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Super Tuesday: How Tomorrow's Voting Works

Super Tuesday on March 5 sees the most states holding presidential primaries. Biden leads Dems, Trump faces challenges, Supreme Court ruling.

Super Tuesday, which falls on March 5, marks the day when a significant number of states will be hosting presidential primaries or caucuses. This day is crucial as over a third of all the available delegates for both the Republican and Democratic nominations are up for grabs on Super Tuesday.

In the Democratic race, President Biden is currently the frontrunner with no major primary challengers. On the Republican side, former President Donald Trump is leading the race against former U.N. Ambassador Nikki Haley.

Interestingly, Trump has faced some legal challenges in two Super Tuesday states, Colorado and Maine, relating to his involvement in the post-2020 election insurrection. Despite being disqualified from the primary ballot in these states under Section 3 of the 14th Amendment, the U.S. Supreme Court has ruled that only Congress, not states, can enforce Section 3, meaning votes for Trump will still count.

Trump is also facing federal indictments in Washington, D.C., and Florida, as well as state charges in New York and Georgia. The outcome of these legal battles remains uncertain as the presidential election approaches.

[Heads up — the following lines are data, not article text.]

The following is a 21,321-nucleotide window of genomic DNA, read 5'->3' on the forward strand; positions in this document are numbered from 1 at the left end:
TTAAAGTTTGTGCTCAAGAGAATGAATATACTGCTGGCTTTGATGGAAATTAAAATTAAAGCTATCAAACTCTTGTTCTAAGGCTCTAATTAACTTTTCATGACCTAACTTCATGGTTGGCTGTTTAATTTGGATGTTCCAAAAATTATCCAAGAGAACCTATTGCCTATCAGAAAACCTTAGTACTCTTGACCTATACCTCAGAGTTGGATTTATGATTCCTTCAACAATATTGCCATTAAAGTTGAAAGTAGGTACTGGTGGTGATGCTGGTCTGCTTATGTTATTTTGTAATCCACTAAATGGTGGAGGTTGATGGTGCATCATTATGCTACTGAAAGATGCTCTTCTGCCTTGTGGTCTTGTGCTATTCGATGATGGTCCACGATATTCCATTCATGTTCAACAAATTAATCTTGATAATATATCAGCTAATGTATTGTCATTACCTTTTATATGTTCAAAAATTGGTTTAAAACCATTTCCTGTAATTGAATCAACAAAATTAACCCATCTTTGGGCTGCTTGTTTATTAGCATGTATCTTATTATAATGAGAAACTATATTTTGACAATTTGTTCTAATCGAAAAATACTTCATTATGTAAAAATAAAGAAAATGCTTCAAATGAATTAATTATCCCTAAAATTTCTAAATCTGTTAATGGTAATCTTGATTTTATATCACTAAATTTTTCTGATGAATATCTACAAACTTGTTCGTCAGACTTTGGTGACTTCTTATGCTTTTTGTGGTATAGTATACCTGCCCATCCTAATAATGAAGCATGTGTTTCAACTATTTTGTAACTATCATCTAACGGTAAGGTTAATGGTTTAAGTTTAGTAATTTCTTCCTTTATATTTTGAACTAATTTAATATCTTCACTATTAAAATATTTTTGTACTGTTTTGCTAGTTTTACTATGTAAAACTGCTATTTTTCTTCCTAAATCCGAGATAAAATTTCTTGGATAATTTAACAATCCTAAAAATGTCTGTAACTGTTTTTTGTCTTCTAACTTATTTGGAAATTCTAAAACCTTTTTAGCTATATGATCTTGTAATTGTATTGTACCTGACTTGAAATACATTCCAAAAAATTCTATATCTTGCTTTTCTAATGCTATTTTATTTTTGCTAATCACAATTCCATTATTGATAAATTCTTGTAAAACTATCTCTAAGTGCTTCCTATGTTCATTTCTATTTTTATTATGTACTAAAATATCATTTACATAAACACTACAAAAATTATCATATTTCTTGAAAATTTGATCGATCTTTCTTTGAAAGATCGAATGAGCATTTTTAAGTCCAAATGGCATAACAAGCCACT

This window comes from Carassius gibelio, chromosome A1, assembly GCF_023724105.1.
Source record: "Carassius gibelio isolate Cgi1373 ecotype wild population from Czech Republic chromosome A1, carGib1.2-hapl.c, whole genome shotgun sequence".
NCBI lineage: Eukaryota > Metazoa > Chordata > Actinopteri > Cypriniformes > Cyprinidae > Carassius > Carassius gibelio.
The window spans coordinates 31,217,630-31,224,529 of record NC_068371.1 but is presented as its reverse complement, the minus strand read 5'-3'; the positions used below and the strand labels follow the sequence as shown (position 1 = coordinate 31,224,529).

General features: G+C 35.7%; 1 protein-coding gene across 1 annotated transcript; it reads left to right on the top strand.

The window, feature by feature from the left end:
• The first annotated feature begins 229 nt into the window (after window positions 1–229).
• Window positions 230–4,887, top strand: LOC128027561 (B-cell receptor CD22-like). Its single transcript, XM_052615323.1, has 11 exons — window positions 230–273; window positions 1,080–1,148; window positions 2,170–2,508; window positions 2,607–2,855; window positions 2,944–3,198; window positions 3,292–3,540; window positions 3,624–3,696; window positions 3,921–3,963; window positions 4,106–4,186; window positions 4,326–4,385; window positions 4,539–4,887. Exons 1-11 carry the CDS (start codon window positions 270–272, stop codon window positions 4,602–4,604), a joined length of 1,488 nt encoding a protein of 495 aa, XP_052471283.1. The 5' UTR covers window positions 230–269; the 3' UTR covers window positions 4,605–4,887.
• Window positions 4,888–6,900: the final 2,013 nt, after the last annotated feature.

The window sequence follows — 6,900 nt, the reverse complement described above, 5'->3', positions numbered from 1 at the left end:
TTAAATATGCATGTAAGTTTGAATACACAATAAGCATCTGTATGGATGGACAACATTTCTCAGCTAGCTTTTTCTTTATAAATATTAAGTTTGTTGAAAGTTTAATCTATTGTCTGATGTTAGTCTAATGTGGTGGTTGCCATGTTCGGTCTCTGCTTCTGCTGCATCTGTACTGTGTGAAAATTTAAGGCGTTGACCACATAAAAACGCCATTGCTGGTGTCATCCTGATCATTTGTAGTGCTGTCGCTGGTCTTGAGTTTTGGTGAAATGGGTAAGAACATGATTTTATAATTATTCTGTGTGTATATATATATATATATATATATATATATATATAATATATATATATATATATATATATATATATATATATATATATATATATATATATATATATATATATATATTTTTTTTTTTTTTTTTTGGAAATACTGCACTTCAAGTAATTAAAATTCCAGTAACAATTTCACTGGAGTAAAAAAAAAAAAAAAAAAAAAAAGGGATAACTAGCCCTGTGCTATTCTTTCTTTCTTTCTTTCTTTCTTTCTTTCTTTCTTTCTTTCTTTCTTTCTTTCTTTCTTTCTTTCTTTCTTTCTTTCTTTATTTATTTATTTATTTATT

Meanwhile, concerns have been raised about President Biden's age, handling of the Israel-Hamas conflict, and potential voter apathy in the Democratic camp.

On March 5, registered voters in states hosting presidential nominating contests will cast their votes. Fifteen states will hold GOP contests, including primaries in Alabama, Arkansas, California, Colorado, Maine, Massachusetts, Minnesota, North Carolina, Oklahoma, Tennessee, Texas, Vermont, and Virginia. Additionally, Alaska and Utah will host caucuses.

Of the 15 states, 11 will have open GOP primaries, allowing more than just registered Republicans to participate. In 2016, Trump won eight of the Super Tuesday states, and this year, he has dominated the GOP presidential nominating contests, losing only the D.C. Republican primary to Haley.

The same states, except Alaska, will also host Democratic primaries, with American Samoa holding Democratic caucuses. The Iowa Democratic caucuses, conducted entirely by mail in January, will release results on Tuesday.

Super Tuesday gets its name from the high number of delegates at stake on this day compared to any other during the primary campaign. A total of 865 Republican delegates will be allocated, with the nominee needing 1,215 delegates to win. On the Democratic side, 1,420 delegates will be allocated on Tuesday, and 1,968 delegates are needed to secure the nomination.

Looking ahead, estimates suggest that Trump could potentially secure enough delegates to clinch the Republican nomination by March 12. The campaign will continue with more primaries scheduled in the coming months, culminating in the final primaries on June 4.

While Super Tuesday is not a holiday, some states have offered mail-in or early voting options to make it easier for voters to participate in the primaries.

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